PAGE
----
Quindell’s week of misery continues as shares dive on biggest institutional investor halving stake


Stock market: Quindell price in the red

The shares of alternative business structure Quindell plc suffered yet another dive yesterday after it emerged that the company’s largest institutional investor has halved its stake in recent months.

After a disastrous week which saw two consecutive days of 20% share price falls, followed on Wednesday by a partial recovery, the AIM-listed stock dropped another 13.5% yesterday to 72p.

At their height in the early part of 2014, the shares were above 650p. Trouble then struck in April after a controversial report on the company by US analysts Gotham City Research halved its value, and the shares have been on a downward spiral ever since.

The trigger for the latest problems was the announcement last week – the details of which Quindell was forced to clarify on Monday – that three directors, including chairman and founder Rob Terry, had taken the unusual step of selling a substantial number of their shares to Equities First Holdings (EFH) so as to raise money to buy more shares. They will be able to buy back the shares in two years’ time, but EFH is largely free to do with them as it wants.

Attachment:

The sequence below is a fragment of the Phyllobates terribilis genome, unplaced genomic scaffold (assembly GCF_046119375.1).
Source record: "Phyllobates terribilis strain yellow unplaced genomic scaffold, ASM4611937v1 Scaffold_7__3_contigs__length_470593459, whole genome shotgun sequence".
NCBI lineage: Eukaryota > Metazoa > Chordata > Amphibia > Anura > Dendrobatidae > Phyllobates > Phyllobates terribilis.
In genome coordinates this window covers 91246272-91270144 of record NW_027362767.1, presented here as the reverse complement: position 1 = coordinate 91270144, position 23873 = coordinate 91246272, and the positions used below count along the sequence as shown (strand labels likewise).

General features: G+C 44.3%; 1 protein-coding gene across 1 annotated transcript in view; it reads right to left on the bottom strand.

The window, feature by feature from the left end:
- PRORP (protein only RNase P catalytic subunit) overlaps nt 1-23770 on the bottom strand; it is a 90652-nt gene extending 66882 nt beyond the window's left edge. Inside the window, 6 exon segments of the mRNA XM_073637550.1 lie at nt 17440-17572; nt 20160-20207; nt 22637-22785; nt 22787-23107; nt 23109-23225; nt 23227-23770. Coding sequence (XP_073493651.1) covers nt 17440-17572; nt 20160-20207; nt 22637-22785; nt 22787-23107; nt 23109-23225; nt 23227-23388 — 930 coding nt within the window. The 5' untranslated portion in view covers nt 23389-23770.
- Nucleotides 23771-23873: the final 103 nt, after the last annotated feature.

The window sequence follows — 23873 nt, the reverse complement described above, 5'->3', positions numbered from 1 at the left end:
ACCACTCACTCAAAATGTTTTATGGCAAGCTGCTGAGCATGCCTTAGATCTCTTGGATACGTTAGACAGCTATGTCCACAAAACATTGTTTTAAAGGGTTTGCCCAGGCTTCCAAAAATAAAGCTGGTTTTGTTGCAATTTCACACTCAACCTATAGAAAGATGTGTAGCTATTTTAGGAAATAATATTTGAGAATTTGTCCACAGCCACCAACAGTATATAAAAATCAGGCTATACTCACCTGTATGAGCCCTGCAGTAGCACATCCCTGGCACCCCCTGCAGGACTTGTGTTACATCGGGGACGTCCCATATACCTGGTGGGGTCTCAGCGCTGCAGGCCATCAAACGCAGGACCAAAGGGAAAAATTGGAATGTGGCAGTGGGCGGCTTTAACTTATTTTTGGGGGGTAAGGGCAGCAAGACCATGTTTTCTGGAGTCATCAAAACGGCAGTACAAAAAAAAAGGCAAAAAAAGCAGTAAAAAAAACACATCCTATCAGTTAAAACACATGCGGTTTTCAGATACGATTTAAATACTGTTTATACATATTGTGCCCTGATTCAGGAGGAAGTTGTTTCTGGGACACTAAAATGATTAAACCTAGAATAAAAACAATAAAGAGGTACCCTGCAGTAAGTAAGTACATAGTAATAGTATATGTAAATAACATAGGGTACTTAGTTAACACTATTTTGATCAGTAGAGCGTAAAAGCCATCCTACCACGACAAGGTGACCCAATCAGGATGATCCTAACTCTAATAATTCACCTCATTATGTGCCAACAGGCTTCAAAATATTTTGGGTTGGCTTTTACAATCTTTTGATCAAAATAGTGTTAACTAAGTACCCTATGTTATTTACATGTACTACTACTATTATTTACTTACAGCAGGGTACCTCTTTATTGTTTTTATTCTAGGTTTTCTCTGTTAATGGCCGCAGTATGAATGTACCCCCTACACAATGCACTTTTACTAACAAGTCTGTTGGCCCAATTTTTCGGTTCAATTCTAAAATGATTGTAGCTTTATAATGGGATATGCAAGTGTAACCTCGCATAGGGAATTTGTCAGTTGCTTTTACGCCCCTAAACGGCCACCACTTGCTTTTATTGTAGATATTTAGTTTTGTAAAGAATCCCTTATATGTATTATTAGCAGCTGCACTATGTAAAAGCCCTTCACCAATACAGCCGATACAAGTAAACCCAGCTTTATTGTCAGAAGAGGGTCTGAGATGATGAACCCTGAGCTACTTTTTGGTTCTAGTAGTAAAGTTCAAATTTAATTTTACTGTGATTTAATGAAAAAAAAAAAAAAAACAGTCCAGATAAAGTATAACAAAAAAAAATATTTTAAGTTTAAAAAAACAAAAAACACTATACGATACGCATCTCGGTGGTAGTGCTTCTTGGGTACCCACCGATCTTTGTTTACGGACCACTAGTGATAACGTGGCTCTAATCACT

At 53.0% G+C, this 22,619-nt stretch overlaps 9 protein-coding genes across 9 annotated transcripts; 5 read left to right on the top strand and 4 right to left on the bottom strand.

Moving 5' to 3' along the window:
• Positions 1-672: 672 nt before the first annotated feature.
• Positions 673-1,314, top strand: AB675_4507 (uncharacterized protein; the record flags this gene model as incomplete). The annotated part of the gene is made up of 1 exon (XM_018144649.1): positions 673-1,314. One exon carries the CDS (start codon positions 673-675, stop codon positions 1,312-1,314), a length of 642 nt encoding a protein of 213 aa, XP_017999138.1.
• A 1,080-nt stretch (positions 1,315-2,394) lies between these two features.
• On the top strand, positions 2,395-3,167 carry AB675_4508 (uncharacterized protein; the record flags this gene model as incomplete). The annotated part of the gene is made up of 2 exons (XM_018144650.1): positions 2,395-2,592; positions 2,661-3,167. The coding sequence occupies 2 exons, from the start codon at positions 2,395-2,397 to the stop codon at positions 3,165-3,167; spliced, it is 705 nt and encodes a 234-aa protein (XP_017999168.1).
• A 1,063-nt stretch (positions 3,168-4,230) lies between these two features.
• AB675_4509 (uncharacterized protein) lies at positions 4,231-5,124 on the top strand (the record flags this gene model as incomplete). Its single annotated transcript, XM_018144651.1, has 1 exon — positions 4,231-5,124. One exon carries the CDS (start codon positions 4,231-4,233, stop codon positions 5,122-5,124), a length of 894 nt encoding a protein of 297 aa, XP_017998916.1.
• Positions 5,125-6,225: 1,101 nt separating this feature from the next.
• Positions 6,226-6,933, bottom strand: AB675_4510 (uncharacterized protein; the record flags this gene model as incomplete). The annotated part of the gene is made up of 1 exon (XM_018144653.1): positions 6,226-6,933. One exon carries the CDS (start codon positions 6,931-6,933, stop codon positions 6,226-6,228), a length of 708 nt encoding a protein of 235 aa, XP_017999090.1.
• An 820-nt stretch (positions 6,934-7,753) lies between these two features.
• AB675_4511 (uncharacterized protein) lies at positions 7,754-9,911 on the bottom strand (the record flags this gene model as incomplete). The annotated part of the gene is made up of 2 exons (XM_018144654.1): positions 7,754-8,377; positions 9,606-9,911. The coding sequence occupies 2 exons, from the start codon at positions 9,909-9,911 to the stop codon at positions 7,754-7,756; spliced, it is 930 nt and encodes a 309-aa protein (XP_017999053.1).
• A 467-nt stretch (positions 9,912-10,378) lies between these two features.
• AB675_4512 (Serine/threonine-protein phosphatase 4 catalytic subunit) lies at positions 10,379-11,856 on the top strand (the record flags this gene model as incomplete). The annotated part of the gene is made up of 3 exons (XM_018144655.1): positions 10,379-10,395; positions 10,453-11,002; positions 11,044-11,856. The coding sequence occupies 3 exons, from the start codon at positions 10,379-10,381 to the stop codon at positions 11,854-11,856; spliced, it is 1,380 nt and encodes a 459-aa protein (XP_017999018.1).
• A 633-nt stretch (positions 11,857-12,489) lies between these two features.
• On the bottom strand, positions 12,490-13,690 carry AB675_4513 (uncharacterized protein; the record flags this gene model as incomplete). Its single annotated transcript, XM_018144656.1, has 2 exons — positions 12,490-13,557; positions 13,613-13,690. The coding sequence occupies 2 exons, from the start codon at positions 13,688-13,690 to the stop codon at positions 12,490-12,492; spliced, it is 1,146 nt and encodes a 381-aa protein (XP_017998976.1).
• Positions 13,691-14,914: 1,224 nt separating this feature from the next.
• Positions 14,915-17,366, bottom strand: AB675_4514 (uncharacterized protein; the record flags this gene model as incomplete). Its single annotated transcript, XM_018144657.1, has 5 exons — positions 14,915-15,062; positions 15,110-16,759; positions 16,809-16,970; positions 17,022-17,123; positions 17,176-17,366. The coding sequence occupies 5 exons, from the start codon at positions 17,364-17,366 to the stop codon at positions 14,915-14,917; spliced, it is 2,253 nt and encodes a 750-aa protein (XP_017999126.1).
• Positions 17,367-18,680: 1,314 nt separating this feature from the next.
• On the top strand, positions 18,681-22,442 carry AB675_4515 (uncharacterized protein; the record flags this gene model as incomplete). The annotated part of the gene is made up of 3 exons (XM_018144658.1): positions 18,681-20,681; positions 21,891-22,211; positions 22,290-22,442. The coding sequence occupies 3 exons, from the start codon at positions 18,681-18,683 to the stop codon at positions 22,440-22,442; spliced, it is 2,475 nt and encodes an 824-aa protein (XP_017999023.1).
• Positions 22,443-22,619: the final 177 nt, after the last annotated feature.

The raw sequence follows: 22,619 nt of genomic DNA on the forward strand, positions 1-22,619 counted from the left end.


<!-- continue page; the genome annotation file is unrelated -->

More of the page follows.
The share price has nearly halved since the arrangement was made public.

A stock exchange filing published yesterday revealed that major US investor Fidelity Investment and Research – which in the summer had doubled its stake in Quindell to 9.45% in a show of support – has since reversed that position and now holds 4.9% of the company. It is not clear when it began selling shares but the filing was required once its holding fell below 5%.

Quindell’s other two main institutional investors are M&G Investments – which has 6.7% of the shares – and Investec Asset Management, with 3.4%. The largest single shareholder is Mr Terry, with over 10% of the stock, including the shares handed over as part of the share sale and repurchase.

One of the reasons investors may have been spooked by the EFH deal is that the American company was only prepared to make the loan at 67% of the average price of the shares in the three days prior to the deal, meaning it paid about 83p. A lack of clarity in Quindell’s stock market announcements has also been blamed.




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